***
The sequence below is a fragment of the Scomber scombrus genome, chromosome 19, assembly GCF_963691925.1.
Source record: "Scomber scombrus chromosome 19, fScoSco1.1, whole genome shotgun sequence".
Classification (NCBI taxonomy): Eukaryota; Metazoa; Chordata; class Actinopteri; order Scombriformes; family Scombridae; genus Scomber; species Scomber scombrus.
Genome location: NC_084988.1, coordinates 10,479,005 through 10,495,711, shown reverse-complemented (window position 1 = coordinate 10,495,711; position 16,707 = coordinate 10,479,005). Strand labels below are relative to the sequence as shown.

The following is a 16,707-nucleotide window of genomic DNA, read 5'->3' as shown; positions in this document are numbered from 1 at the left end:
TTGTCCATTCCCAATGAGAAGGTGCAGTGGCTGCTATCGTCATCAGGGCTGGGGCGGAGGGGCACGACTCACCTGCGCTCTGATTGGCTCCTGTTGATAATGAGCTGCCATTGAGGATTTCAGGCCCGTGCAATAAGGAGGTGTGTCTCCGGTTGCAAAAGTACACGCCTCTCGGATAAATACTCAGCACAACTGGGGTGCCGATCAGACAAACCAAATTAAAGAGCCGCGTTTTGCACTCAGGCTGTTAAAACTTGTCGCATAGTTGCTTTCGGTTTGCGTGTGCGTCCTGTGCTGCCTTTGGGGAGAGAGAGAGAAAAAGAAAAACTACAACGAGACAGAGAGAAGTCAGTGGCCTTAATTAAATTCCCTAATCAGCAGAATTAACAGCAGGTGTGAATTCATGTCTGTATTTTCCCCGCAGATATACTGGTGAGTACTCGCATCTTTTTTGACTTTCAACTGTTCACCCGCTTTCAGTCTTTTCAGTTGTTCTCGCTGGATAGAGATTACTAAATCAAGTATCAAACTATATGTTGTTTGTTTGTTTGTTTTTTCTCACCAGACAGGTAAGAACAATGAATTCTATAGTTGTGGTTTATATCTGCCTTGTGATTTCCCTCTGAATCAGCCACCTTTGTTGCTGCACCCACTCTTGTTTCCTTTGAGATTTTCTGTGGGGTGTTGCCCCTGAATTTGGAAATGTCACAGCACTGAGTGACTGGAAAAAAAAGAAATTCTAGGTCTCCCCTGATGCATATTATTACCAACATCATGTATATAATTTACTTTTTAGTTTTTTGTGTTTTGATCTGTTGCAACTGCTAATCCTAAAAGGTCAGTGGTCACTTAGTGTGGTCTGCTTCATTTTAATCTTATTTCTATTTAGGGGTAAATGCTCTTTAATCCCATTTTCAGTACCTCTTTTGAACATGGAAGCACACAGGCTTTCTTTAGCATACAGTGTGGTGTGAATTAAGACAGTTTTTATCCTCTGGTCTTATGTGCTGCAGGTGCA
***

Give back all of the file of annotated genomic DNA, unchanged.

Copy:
The sequence below is a fragment of the Scomber scombrus genome, chromosome 19, assembly GCF_963691925.1.
Source record: "Scomber scombrus chromosome 19, fScoSco1.1, whole genome shotgun sequence".
Classification (NCBI taxonomy): Eukaryota; Metazoa; Chordata; class Actinopteri; order Scombriformes; family Scombridae; genus Scomber; species Scomber scombrus.
Genome location: NC_084988.1, coordinates 10,479,005 through 10,495,711, shown reverse-complemented (window position 1 = coordinate 10,495,711; position 16,707 = coordinate 10,479,005). Strand labels below are relative to the sequence as shown.

The following is a 16,707-nucleotide window of genomic DNA, read 5'->3' as shown; positions in this document are numbered from 1 at the left end:
TTGTCCATTCCCAATGAGAAGGTGCAGTGGCTGCTATCGTCATCAGGGCTGGGGCGGAGGGGCACGACTCACCTGCGCTCTGATTGGCTCCTGTTGATAATGAGCTGCCATTGAGGATTTCAGGCCCGTGCAATAAGGAGGTGTGTCTCCGGTTGCAAAAGTACACGCCTCTCGGATAAATACTCAGCACAACTGGGGTGCCGATCAGACAAACCAAATTAAAGAGCCGCGTTTTGCACTCAGGCTGTTAAAACTTGTCGCATAGTTGCTTTCGGTTTGCGTGTGCGTCCTGTGCTGCCTTTGGGGAGAGAGAGAGAAAAAGAAAAACTACAACGAGACAGAGAGAAGTCAGTGGCCTTAATTAAATTCCCTAATCAGCAGAATTAACAGCAGGTGTGAATTCATGTCTGTATTTTCCCCGCAGATATACTGGTGAGTACTCGCATCTTTTTTGACTTTCAACTGTTCACCCGCTTTCAGTCTTTTCAGTTGTTCTCGCTGGATAGAGATTACTAAATCAAGTATCAAACTATATGTTGTTTGTTTGTTTGTTTTTTCTCACCAGACAGGTAAGAACAATGAATTCTATAGTTGTGGTTTATATCTGCCTTGTGATTTCCCTCTGAATCAGCCACCTTTGTTGCTGCACCCACTCTTGTTTCCTTTGAGATTTTCTGTGGGGTGTTGCCCCTGAATTTGGAAATGTCACAGCACTGAGTGACTGGAAAAAAAAGAAATTCTAGGTCTCCCCTGATGCATATTATTACCAACATCATGTATATAATTTACTTTTTAGTTTTTTGTGTTTTGATCTGTTGCAACTGCTAATCCTAAAAGGTCAGTGGTCACTTAGTGTGGTCTGCTTCATTTTAATCTTATTTCTATTTAGGGGTAAATGCTCTTTAATCCCATTTTCAGTACCTCTTTTGAACATGGAAGCACACAGGCTTTCTTTAGCATACAGTGTGGTGTGAATTAAGACAGTTTTTATCCTCTGGTCTTATGTGCTGCAGGTGCA